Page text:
As the international sporting world shifts its sights from somewhat snowy Sochi (host of the 2014 Winter Olympics) to balmy Brazil (host of this summer’s soccer World Cup), a recent European Commission report shows that the European Union (E.U.) has its eyes fixed on taking the lead in another global contest of sorts: The race for a more competitive, secure, and sustainable energy economy. At stake are neither medals nor trophies, but long-term economic strength. As Europe – and, indeed, the rest of the world – play energy hardball, what does it mean for the global energy competitiveness of Team USA? Let’s look at the stats.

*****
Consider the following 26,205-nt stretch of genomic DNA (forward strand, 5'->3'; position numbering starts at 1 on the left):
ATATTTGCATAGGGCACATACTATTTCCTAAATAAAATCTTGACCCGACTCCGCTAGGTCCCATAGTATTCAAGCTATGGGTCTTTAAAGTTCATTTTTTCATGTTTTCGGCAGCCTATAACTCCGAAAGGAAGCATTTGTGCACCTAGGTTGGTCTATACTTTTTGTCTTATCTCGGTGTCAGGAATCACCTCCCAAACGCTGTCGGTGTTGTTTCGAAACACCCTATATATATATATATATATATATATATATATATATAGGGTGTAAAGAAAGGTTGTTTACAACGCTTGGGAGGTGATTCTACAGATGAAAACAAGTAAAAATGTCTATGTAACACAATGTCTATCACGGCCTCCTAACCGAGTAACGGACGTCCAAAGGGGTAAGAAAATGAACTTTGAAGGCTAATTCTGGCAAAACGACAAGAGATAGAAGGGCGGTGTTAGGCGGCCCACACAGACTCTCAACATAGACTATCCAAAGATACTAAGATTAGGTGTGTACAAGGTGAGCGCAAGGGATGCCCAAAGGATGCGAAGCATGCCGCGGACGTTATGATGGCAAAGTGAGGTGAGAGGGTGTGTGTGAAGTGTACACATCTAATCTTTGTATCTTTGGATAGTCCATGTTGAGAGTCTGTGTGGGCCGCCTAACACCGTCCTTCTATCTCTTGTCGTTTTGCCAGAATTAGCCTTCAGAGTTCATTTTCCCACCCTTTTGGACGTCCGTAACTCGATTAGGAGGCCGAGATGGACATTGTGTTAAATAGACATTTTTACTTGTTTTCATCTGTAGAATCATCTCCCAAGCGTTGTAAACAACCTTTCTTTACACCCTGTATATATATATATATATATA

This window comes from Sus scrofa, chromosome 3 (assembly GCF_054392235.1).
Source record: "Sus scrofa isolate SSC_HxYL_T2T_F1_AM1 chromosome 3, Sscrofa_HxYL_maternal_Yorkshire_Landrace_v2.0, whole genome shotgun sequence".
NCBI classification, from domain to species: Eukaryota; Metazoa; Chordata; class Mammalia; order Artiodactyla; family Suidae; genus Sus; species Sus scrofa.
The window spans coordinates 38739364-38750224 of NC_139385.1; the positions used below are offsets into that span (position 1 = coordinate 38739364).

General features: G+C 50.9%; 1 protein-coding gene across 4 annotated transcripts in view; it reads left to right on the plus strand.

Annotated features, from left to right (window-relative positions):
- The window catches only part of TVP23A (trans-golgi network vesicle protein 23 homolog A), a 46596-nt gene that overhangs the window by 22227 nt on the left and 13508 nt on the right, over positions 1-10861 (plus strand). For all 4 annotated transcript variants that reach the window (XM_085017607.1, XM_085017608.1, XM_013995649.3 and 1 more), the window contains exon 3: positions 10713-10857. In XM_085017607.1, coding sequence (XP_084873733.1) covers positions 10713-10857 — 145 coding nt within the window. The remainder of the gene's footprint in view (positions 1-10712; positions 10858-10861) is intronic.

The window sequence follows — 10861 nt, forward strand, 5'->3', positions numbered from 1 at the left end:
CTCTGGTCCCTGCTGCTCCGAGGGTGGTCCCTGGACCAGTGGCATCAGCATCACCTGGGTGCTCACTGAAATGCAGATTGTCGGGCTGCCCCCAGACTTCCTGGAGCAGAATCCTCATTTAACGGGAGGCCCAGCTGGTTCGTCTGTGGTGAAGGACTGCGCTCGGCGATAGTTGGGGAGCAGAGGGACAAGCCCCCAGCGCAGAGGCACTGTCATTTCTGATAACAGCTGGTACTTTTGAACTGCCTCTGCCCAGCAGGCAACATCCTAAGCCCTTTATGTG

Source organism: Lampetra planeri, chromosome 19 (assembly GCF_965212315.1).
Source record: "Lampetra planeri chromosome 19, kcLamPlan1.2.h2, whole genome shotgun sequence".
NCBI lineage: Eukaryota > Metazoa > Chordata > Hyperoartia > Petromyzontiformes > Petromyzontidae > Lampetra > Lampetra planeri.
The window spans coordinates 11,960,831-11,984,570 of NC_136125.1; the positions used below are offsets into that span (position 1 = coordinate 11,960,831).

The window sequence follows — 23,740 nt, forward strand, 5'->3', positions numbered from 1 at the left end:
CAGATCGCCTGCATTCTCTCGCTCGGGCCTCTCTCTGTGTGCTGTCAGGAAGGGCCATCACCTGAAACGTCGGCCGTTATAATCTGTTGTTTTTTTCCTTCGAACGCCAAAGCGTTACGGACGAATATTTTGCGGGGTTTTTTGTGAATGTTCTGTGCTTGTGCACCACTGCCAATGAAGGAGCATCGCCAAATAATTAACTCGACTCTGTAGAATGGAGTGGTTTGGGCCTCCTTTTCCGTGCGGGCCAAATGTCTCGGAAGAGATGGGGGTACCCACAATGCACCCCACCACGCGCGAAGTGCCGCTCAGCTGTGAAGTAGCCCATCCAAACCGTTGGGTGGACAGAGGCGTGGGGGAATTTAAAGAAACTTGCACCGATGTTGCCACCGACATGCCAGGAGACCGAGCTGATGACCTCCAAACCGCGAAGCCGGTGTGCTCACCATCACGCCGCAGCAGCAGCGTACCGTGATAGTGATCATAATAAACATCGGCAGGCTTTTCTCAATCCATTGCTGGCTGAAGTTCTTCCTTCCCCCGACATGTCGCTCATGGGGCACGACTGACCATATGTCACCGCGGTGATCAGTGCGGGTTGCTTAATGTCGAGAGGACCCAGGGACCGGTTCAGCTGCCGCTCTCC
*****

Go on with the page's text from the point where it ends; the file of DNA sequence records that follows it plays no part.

Current energy costs and competitiveness
Reliable, affordable energy powers industrial innovation and growth, making energy costs and policies one of the most important drivers of economic competitiveness.
This commentary originally appeared on our EDF Voices blog.
If renewable energy is a good thing, then a lot of renewable energy is a very good thing, right? Not exactly, according to recent articles in the L.A. Times and Forbes about challenges posed by the growth of renewables. But, as we’ve pointed out, the issue here is not too much renewable energy, but rather a vulnerable U.S. electric grid built for the last century.